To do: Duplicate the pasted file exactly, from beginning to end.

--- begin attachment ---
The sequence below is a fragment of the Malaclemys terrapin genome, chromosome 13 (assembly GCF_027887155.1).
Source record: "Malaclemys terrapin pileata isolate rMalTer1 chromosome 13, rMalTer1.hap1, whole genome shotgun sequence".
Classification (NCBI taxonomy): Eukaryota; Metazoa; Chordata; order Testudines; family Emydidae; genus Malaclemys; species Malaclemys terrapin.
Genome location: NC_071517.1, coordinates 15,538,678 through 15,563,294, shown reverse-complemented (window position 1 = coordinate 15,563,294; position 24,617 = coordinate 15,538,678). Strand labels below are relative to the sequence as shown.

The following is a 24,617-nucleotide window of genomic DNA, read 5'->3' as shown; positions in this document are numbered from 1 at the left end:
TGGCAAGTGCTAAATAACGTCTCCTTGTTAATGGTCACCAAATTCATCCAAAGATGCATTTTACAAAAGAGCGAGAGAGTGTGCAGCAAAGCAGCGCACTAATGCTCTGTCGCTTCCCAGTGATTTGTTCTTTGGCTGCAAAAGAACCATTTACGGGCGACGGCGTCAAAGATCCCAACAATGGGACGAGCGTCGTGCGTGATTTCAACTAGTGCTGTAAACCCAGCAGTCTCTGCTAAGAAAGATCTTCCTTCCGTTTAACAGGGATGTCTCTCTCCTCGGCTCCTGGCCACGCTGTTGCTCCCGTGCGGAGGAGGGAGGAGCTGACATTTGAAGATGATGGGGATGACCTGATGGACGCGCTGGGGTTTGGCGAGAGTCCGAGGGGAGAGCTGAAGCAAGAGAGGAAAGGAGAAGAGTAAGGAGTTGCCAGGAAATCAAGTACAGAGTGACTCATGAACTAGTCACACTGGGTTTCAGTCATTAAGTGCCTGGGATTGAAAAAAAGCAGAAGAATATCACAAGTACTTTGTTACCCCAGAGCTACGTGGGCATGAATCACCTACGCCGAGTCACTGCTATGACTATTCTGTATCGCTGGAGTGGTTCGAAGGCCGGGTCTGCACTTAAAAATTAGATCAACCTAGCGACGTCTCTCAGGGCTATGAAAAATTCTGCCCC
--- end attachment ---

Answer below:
The sequence below is a fragment of the Malaclemys terrapin genome, chromosome 13 (assembly GCF_027887155.1).
Source record: "Malaclemys terrapin pileata isolate rMalTer1 chromosome 13, rMalTer1.hap1, whole genome shotgun sequence".
Classification (NCBI taxonomy): Eukaryota; Metazoa; Chordata; order Testudines; family Emydidae; genus Malaclemys; species Malaclemys terrapin.
Genome location: NC_071517.1, coordinates 15,538,678 through 15,563,294, shown reverse-complemented (window position 1 = coordinate 15,563,294; position 24,617 = coordinate 15,538,678). Strand labels below are relative to the sequence as shown.

The following is a 24,617-nucleotide window of genomic DNA, read 5'->3' as shown; positions in this document are numbered from 1 at the left end:
TGGCAAGTGCTAAATAACGTCTCCTTGTTAATGGTCACCAAATTCATCCAAAGATGCATTTTACAAAAGAGCGAGAGAGTGTGCAGCAAAGCAGCGCACTAATGCTCTGTCGCTTCCCAGTGATTTGTTCTTTGGCTGCAAAAGAACCATTTACGGGCGACGGCGTCAAAGATCCCAACAATGGGACGAGCGTCGTGCGTGATTTCAACTAGTGCTGTAAACCCAGCAGTCTCTGCTAAGAAAGATCTTCCTTCCGTTTAACAGGGATGTCTCTCTCCTCGGCTCCTGGCCACGCTGTTGCTCCCGTGCGGAGGAGGGAGGAGCTGACATTTGAAGATGATGGGGATGACCTGATGGACGCGCTGGGGTTTGGCGAGAGTCCGAGGGGAGAGCTGAAGCAAGAGAGGAAAGGAGAAGAGTAAGGAGTTGCCAGGAAATCAAGTACAGAGTGACTCATGAACTAGTCACACTGGGTTTCAGTCATTAAGTGCCTGGGATTGAAAAAAAGCAGAAGAATATCACAAGTACTTTGTTACCCCAGAGCTACGTGGGCATGAATCACCTACGCCGAGTCACTGCTATGACTATTCTGTATCGCTGGAGTGGTTCGAAGGCCGGGTCTGCACTTAAAAATTAGATCAACCTAGCGACGTCTCTCAGGGCTATGAAAAATTCTGCCCC